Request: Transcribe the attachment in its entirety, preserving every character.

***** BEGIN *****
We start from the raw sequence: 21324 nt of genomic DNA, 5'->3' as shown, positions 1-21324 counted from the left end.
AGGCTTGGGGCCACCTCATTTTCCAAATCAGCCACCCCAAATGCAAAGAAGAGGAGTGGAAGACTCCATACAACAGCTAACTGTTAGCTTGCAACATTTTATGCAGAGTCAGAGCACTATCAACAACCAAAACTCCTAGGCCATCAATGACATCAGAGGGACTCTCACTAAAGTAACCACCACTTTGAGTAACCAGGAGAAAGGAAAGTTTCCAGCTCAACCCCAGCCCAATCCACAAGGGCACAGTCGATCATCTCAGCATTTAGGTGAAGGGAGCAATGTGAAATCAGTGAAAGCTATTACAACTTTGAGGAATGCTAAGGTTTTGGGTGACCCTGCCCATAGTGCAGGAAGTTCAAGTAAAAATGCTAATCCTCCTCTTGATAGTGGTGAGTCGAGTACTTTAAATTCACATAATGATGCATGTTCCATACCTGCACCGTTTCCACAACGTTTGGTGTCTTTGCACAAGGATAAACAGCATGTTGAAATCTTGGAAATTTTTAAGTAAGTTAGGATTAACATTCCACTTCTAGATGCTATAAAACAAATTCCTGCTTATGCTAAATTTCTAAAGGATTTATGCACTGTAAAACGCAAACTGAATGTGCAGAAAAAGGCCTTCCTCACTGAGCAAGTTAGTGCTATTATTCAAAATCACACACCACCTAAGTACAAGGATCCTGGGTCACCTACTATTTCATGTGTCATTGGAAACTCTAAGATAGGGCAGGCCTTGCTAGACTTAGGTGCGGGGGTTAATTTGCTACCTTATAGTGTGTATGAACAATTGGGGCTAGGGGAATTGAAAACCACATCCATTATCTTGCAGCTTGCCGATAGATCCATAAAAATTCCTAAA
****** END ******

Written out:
We start from the raw sequence: 21324 nt of genomic DNA, 5'->3' as shown, positions 1-21324 counted from the left end.
AGGCTTGGGGCCACCTCATTTTCCAAATCAGCCACCCCAAATGCAAAGAAGAGGAGTGGAAGACTCCATACAACAGCTAACTGTTAGCTTGCAACATTTTATGCAGAGTCAGAGCACTATCAACAACCAAAACTCCTAGGCCATCAATGACATCAGAGGGACTCTCACTAAAGTAACCACCACTTTGAGTAACCAGGAGAAAGGAAAGTTTCCAGCTCAACCCCAGCCCAATCCACAAGGGCACAGTCGATCATCTCAGCATTTAGGTGAAGGGAGCAATGTGAAATCAGTGAAAGCTATTACAACTTTGAGGAATGCTAAGGTTTTGGGTGACCCTGCCCATAGTGCAGGAAGTTCAAGTAAAAATGCTAATCCTCCTCTTGATAGTGGTGAGTCGAGTACTTTAAATTCACATAATGATGCATGTTCCATACCTGCACCGTTTCCACAACGTTTGGTGTCTTTGCACAAGGATAAACAGCATGTTGAAATCTTGGAAATTTTTAAGTAAGTTAGGATTAACATTCCACTTCTAGATGCTATAAAACAAATTCCTGCTTATGCTAAATTTCTAAAGGATTTATGCACTGTAAAACGCAAACTGAATGTGCAGAAAAAGGCCTTCCTCACTGAGCAAGTTAGTGCTATTATTCAAAATCACACACCACCTAAGTACAAGGATCCTGGGTCACCTACTATTTCATGTGTCATTGGAAACTCTAAGATAGGGCAGGCCTTGCTAGACTTAGGTGCGGGGGTTAATTTGCTACCTTATAGTGTGTATGAACAATTGGGGCTAGGGGAATTGAAAACCACATCCATTATCTTGCAGCTTGCCGATAGATCCATAAAAATTCCTAAA